Florida’s energy future is expected to be controversial once again this year.
Some bills propose allowing property owners who produce electricity from renewable sources to sell it directly to tenants, bypassing the utility company. Other bills would reverse a law that allows utilities to charge customers for nuclear plant planning and related costs before the plant is built.
Florida Agriculture Commissioner Adam Putnam, who oversees the state’s Energy Office, is concentrating on crafting an energy bill that helps clear the way for more renewable energy such as solar and biomass. “I want an energy bill that can pass. I learned a long time ago in this business you can make a statement or you can make a law,” Putnam said. “It’s our objective to begin to lay the ground rules through this bill for an energy policy for the state that will pass, that will go the distance.”
Putnam, whose department took over the Energy Office in the summer, plans to present his recommendations to the House Energy and Utilities Policy Committee during the first two weeks of the session, spokesman Sterling Ivey said.
Unlike 29 states that require utilities to generate a certain amount of electricity from renewable or alternative energy sources, such as wind or solar, Florida has no such policy.
“It is very unfortunate, and it is costing the state of Florida, both ratepayers in dollars and in missed job opportunities,” said Stephen Smith, executive director of the Southern Alliance for Clean Energy. “Florida is the largest market in the country that does not have a coherent policy on renewable energy.”
Smith said Putnam and his staff are asking the right questions. The missing link is requiring utility planning that looks not only at cost, but also at risks such as too much dependency on natural gas, Smith said. “There needs to be a top-down review of the planning process in Florida,” Smith said.
Putnam is bullish on renewable energy and wants to see a reduction of the regulatory barriers that are preventing its expansion. He also favors restoring tax credits for renewables, which expired in 2010. He wants the policy to include guidance for the Florida Public Service Commission to take into account fuel diversity when making decisions about new power generation. He also supports nuclear energy. “Over half the state’s electricity is generated from natural gas. In the future, it will be over 70 percent,” Putnam said in December. The state’s two natural gas pipelines originate on the Gulf Coast, and there’s risk from hurricanes and man-made disasters, he said.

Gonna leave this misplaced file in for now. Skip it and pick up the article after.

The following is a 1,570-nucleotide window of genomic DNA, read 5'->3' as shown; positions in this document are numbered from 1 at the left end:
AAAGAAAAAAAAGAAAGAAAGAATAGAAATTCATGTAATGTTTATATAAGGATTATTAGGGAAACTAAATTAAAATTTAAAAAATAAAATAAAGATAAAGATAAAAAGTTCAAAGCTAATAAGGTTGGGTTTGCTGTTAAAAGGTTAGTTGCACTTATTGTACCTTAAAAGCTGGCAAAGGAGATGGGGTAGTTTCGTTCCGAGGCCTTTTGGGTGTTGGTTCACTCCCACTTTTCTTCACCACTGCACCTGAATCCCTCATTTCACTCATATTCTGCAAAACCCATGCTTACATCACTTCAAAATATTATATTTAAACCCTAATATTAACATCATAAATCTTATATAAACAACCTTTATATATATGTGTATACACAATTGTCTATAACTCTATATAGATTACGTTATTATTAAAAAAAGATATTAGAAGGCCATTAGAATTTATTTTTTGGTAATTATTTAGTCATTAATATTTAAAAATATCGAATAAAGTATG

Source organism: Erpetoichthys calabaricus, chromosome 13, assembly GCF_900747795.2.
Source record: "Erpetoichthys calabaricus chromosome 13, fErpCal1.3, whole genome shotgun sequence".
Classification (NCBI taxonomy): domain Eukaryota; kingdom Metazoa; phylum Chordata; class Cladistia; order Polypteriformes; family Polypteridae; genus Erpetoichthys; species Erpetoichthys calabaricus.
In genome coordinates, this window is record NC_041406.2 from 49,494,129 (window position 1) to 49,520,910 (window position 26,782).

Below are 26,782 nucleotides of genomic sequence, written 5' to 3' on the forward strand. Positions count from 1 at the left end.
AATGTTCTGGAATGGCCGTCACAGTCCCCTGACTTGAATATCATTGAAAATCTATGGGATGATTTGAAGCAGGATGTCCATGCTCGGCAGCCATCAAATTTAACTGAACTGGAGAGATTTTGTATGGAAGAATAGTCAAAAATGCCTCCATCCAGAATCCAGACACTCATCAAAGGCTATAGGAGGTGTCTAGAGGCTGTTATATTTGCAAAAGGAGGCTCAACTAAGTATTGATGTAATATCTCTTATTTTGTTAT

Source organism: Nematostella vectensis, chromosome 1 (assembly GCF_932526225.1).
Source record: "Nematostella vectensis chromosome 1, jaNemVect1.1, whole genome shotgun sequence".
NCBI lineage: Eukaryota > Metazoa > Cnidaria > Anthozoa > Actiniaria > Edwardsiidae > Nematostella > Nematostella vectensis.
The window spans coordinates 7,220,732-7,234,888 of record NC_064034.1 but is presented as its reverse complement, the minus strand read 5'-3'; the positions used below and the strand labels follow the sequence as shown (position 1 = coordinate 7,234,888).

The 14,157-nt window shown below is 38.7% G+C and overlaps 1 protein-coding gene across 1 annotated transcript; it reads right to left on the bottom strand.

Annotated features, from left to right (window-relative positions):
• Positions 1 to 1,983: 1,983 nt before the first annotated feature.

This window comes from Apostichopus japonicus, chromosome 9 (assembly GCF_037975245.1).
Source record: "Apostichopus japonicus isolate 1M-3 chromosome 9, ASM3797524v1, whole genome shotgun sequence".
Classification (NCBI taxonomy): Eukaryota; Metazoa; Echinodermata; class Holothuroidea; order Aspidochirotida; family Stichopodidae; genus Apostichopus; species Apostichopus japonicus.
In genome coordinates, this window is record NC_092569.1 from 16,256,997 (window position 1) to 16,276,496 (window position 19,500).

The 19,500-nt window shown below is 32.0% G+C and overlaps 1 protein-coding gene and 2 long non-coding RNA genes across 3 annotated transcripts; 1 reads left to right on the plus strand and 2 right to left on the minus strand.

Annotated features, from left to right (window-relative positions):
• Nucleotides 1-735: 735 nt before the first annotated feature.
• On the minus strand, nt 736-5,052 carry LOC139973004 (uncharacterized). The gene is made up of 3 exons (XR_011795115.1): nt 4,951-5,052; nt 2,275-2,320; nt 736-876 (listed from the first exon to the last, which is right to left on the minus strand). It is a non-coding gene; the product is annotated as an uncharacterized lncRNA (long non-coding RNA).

Energy bills have failed to pass during the past three legislative sessions because of rate concerns.
Outgoing FPL CEO Armando Olivera said last year he was disappointed at the failure to make progress toward Florida’s energy future in the 2011 legislative session.
On Thursday, FPL spokesman Mark Bubriski said: “As the leader in renewable energy, FPL continues to support efforts to encourage further investment in cost-effective renewable energy generation in the state, and with the appropriate regulatory authorization, we are ready to begin construction at multiple sites in Florida and continue to meet the energy needs of Floridians with reliable and responsible generation.”
Putnam said cost will always be a dominant factor, especially in this difficult economy. “To make sure the lights never go out in Florida like they have in the Northeast and California, it means you are going to generate your electricity from a variety of sources,” Putnam said.
The non-utility players in the renewable industry want legislation that would allow owners of properties such as strip malls, office facilities or farms that install renewable energy equipment to sell electricity directly to their tenants and neighbors. “We are in support of legislation that doesn’t cost money to the ratepayers, but still does something for renewable energy,” said Mike Antheil, executive director of the Florida Alliance for Renewable Energy in West Palm Beach. Its membership includes producers of electricity from biomass, solar, wind and geothermals as well as individuals.
“The property owner should be able to sell it directly. Now they are telling me the only electricity I can buy is from the utility company,” Antheil said. “I am not here to tell you that this will result in tens of thousands of solar installations. It will create a platform.
“The investor-owned utilities have the control. This is such a small change which would mean so much to our industry and so little to them,” Antheil said.
Antheil also favors a bill that ensures property taxes cannot be increased for homeowners or businesses due to weather-hardening such as roof improvements, or the installation of solar or other energy-related devices. Voters approved the measure in 2008, but the legislature has yet to make it into law, Antheil said, calling that an embarrassment.
“We are not blazing any new trails,” Antheil said. “We are just trying to catch up with the rest of the country.”
Source: Palm Beach Post
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